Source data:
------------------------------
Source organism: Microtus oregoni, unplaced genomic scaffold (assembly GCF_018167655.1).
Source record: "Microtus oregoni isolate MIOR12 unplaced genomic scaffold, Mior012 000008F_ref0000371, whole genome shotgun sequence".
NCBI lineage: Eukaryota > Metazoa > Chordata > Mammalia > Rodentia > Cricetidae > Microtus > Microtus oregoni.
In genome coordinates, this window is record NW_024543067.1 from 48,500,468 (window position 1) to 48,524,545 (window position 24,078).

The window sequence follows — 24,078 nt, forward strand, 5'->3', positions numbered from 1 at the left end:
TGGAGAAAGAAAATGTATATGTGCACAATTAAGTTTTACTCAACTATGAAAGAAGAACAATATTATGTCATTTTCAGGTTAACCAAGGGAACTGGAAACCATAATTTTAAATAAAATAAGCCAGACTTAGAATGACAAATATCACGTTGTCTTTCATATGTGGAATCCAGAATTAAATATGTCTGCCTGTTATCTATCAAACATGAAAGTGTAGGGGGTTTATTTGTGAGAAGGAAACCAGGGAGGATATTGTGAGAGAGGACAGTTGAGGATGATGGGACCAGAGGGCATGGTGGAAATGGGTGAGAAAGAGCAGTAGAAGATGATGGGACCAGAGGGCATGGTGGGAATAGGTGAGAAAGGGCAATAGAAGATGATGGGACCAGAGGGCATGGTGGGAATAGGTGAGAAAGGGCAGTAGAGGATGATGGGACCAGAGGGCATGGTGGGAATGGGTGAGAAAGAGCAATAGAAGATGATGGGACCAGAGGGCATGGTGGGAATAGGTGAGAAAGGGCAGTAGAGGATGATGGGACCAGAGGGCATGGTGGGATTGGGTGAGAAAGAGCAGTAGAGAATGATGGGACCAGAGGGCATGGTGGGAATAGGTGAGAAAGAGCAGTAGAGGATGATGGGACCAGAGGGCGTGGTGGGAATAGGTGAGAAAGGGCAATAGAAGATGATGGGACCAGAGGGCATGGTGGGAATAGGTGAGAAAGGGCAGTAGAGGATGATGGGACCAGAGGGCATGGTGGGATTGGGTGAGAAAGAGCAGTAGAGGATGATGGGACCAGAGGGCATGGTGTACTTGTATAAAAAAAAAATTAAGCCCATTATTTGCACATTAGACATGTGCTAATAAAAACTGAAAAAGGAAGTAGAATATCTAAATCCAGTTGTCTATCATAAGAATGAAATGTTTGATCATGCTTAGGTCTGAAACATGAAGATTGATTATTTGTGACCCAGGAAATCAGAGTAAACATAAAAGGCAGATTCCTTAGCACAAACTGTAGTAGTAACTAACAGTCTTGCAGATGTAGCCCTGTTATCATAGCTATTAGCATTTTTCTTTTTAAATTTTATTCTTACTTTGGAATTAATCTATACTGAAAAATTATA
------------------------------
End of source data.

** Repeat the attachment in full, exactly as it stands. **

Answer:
Source organism: Microtus oregoni, unplaced genomic scaffold (assembly GCF_018167655.1).
Source record: "Microtus oregoni isolate MIOR12 unplaced genomic scaffold, Mior012 000008F_ref0000371, whole genome shotgun sequence".
NCBI lineage: Eukaryota > Metazoa > Chordata > Mammalia > Rodentia > Cricetidae > Microtus > Microtus oregoni.
In genome coordinates, this window is record NW_024543067.1 from 48,500,468 (window position 1) to 48,524,545 (window position 24,078).

The window sequence follows — 24,078 nt, forward strand, 5'->3', positions numbered from 1 at the left end:
TGGAGAAAGAAAATGTATATGTGCACAATTAAGTTTTACTCAACTATGAAAGAAGAACAATATTATGTCATTTTCAGGTTAACCAAGGGAACTGGAAACCATAATTTTAAATAAAATAAGCCAGACTTAGAATGACAAATATCACGTTGTCTTTCATATGTGGAATCCAGAATTAAATATGTCTGCCTGTTATCTATCAAACATGAAAGTGTAGGGGGTTTATTTGTGAGAAGGAAACCAGGGAGGATATTGTGAGAGAGGACAGTTGAGGATGATGGGACCAGAGGGCATGGTGGAAATGGGTGAGAAAGAGCAGTAGAAGATGATGGGACCAGAGGGCATGGTGGGAATAGGTGAGAAAGGGCAATAGAAGATGATGGGACCAGAGGGCATGGTGGGAATAGGTGAGAAAGGGCAGTAGAGGATGATGGGACCAGAGGGCATGGTGGGAATGGGTGAGAAAGAGCAATAGAAGATGATGGGACCAGAGGGCATGGTGGGAATAGGTGAGAAAGGGCAGTAGAGGATGATGGGACCAGAGGGCATGGTGGGATTGGGTGAGAAAGAGCAGTAGAGAATGATGGGACCAGAGGGCATGGTGGGAATAGGTGAGAAAGAGCAGTAGAGGATGATGGGACCAGAGGGCGTGGTGGGAATAGGTGAGAAAGGGCAATAGAAGATGATGGGACCAGAGGGCATGGTGGGAATAGGTGAGAAAGGGCAGTAGAGGATGATGGGACCAGAGGGCATGGTGGGATTGGGTGAGAAAGAGCAGTAGAGGATGATGGGACCAGAGGGCATGGTGTACTTGTATAAAAAAAAAATTAAGCCCATTATTTGCACATTAGACATGTGCTAATAAAAACTGAAAAAGGAAGTAGAATATCTAAATCCAGTTGTCTATCATAAGAATGAAATGTTTGATCATGCTTAGGTCTGAAACATGAAGATTGATTATTTGTGACCCAGGAAATCAGAGTAAACATAAAAGGCAGATTCCTTAGCACAAACTGTAGTAGTAACTAACAGTCTTGCAGATGTAGCCCTGTTATCATAGCTATTAGCATTTTTCTTTTTAAATTTTATTCTTACTTTGGAATTAATCTATACTGAAAAATTATA